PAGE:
For his first exhibition at the Galleria Vismara in Milan in 1965, Luciano Fabro wrote a short text about each of the works displayed. The following words accompanied a sculpture from 1964, titled Tondo e rettangolo (circle and rectangle): ‘The work consists of a circle and a rectangle set side by side and placed on the ground […]. In the reflective circle another circle with axes different from the one with a mirror surface is marked in transparence. In the mirrored rectangle is inscribed a circle identical to the circular piece of glass in which mirroring and transparence are inverted.’
The language is precise, mathematical – tautological even, given the presence of the works in the room alongside the texts. Asked in an interview that same year why he wrote about his art in this way, Fabro explained: ‘Really, I wanted to suggest that viewers should not take up specific or conventional stances, but should simply respond to what they see […]. We must read things, not our own thoughts.’
Fabro’s description of Tondo e rettangolo is reprinted in a catalogue produced by Simon Lee Gallery to coincide with an exhibition of the artist’s early works, all originally produced in the early 1960s and recreated in new editions in the final years before his death in 2007. The works are fashioned from the same small handful of materials and shapes: tubes of stainless steel; circular and rectangular sheets of transparent and reflective glass; thin lines cutting out, carved into, or painted on to hard surfaces. (And, in one anomalous case, a series of pot plants, in which is a long steel tube is horizontally embedded.)
In each sculpture, the sober monochromatic geometry is disturbed by the intrusion of some external or natural force. The organic matter comprising Tuba da mettere tra i fiori (tube to place among flowers) is the most literal, and extreme example. Elsewhere, straight lines of steel bend barely perceptibly under their own weight; in mirrored surfaces, the viewer’s body is glimpsed in moving fragments. The effect of these variations is to draw attention to our experience of the works as material objects existing in time and space – to the thingness of these things. Fabro’s dry, matter-of-fact captions constituted a repetition of this point.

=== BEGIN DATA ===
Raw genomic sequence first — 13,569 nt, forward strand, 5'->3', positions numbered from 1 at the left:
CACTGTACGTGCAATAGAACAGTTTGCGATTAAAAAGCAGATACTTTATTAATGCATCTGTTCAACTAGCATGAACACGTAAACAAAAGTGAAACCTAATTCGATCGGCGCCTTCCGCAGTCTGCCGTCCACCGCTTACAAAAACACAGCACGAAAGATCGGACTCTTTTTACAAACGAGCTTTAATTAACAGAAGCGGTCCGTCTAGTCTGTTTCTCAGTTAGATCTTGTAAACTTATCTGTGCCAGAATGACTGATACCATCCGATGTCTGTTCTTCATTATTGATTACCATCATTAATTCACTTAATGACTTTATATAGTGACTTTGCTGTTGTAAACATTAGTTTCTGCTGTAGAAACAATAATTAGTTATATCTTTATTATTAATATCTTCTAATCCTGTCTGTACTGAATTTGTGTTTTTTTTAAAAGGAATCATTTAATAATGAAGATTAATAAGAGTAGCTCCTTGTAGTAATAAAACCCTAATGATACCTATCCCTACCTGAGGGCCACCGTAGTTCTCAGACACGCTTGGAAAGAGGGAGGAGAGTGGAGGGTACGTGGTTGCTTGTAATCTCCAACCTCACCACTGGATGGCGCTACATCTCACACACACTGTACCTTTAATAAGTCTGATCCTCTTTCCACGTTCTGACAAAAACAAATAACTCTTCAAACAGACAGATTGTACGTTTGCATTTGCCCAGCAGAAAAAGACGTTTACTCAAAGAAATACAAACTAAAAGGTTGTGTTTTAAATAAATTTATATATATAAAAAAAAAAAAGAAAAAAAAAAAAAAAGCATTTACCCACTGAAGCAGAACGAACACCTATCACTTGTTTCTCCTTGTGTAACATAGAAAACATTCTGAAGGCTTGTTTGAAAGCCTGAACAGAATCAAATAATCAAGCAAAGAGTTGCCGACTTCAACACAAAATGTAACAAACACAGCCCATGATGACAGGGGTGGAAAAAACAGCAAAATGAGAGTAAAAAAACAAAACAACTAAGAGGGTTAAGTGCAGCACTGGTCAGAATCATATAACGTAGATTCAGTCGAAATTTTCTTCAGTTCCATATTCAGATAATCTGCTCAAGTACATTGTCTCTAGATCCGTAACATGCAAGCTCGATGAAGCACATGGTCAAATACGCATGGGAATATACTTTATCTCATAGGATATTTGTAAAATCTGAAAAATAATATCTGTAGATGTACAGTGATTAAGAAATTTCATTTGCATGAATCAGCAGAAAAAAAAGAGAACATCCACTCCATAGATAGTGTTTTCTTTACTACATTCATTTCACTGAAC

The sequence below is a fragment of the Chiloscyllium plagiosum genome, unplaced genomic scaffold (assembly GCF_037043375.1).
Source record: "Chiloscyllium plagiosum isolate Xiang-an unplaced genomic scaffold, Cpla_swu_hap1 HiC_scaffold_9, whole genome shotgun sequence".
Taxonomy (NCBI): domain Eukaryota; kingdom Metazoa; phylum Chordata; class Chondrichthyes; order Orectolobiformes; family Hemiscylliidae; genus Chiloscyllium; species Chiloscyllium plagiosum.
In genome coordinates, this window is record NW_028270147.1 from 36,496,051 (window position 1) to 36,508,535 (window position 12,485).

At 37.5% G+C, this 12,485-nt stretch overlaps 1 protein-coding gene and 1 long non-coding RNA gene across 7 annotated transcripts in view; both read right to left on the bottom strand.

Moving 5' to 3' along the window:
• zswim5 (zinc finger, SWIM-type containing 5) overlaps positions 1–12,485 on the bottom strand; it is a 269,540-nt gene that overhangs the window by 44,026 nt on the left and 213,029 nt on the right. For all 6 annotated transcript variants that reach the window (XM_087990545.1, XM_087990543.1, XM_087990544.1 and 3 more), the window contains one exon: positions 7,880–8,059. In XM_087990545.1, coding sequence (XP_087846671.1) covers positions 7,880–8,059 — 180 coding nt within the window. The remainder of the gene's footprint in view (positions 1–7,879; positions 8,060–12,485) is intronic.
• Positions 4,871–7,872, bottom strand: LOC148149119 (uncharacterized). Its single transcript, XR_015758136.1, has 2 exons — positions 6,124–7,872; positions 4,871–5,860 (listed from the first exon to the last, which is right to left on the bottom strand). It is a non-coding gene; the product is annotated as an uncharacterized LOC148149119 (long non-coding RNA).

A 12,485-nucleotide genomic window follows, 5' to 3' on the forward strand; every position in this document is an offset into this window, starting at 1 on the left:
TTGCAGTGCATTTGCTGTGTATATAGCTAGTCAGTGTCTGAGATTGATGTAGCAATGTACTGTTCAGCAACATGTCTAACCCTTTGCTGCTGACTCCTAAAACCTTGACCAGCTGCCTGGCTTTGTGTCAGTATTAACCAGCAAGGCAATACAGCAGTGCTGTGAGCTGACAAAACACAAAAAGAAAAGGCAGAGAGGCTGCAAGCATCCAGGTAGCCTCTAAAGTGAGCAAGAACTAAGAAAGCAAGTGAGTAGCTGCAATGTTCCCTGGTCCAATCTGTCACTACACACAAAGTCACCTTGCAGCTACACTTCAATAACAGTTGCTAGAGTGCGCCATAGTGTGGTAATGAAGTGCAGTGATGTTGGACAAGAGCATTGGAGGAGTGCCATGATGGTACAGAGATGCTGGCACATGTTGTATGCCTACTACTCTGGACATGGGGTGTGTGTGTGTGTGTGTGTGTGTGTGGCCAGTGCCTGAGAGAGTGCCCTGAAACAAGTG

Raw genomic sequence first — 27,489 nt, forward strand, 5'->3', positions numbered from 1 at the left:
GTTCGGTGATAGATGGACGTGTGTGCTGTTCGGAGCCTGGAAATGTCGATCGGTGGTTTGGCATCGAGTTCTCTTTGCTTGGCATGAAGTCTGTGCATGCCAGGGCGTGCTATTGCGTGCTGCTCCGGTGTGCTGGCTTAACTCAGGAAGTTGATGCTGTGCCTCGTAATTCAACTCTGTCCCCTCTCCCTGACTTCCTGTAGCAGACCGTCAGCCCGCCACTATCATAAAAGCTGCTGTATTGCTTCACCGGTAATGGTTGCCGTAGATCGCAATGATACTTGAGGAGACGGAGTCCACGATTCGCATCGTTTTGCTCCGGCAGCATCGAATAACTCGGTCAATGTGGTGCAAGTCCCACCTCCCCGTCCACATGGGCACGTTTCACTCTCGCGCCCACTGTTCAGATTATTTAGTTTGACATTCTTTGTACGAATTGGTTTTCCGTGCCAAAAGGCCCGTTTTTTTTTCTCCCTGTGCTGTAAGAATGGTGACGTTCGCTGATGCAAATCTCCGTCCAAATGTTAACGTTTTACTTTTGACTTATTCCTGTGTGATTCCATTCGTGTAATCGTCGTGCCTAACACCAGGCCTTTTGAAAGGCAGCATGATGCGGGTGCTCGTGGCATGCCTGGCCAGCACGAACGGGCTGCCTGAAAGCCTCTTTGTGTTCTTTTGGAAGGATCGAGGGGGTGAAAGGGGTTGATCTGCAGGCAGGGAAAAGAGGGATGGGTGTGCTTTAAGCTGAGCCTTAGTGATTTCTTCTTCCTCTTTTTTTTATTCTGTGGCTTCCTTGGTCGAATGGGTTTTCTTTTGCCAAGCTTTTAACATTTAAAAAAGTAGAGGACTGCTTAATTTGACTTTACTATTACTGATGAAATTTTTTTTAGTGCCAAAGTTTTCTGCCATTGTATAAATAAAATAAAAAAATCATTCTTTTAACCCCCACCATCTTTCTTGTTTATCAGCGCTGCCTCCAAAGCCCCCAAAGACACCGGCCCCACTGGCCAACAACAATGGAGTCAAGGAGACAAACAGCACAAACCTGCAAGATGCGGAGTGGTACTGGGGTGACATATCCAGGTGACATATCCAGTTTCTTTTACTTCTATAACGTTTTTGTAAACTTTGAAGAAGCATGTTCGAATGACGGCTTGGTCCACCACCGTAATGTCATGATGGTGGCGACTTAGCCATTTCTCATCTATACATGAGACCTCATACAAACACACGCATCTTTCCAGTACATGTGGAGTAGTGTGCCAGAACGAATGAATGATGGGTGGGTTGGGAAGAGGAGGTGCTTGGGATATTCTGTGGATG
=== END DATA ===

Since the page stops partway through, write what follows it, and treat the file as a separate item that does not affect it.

Tautology, far from being the result of laziness or accident, was an aesthetic strategy for Fabro. Two years after the Galleria Vismara show, in an essay titled ‘Arte Povera: Notes for a Guerrilla War’, Germano Celant included Fabro in a group of artists working in and around northern Italy whom Celant perceived as making a new kind of art – not a school, or a style, but an ‘attitude’ – that, in its rejection of grand materials and statements, was both philosophical and indirectly political: ‘a poor art, committed to contingency, to events, to the non-historical, to the present’. In Fabro’s case, it was tautology that Celant identified as a tool for eliminating ‘superstructures’ (ideas, ideologies) and ‘begin[ning] again to have awareness of the present and the world’.
Visitors familiar with the work of the more high-profile poveristi (Jannis Kounellis’s lives horses and burlap sacks filled with dried beans; Mario Merz’s assemblages of household objects, wood, wax, and clay) may be surprised by the lack of obvious ‘poverty’ or, with one obvious exception, living matter in Fabro’s selection of smooth, clean, high-tech materials. But it was precisely this refusal to meet expectations, to be neatly packaged as a marketable brand, that Celant found so exciting and politically significant about Arte Povera – and that soon led to its deliberate downfall when, in 1971, he published another article announcing its ‘failure’. At the root of this decision was a deep-seated ambivalence, shared by artists and critic, over their works’ position in relation to political, social and economic realities: the perhaps inevitable tendency to homogenise a proudly diverse output, and its even more inevitable incorporation into a market context.
In light of this knowledge, it will always be a strange and somewhat muted experience to encounter Fabro’s sculptures inside a white cube, as we do at Simon Lee. The artist stated that in an ideal world Tuba da mettere tra i fiori would be displayed outdoors; it was ‘intended for a small garden in Milan, but was never placed there’. As a second-best option, he took the work ‘on visits to those friends who had lots of plants in their home or had a garden’. The steel structures, too, take on a delightful and detailed liveliness when situated outside, if an archival photograph of Tondo e rettangolo in a leafy park is anything to go by.
In the gallery, the sculptures create imperfect angles as they play against the corners of the room; cut-out circles are set against a large glass window; steel tubes seem to mirror pre-existing light fittings. It’s a testament to the sensitive placements of the exhibition’s organisers that, despite the space’s restrictions, the works continue to find new ways of existing in and interacting with the world.
‘Luciano Fabro’ is at Simon Lee Gallery, London, until 11 January 2018.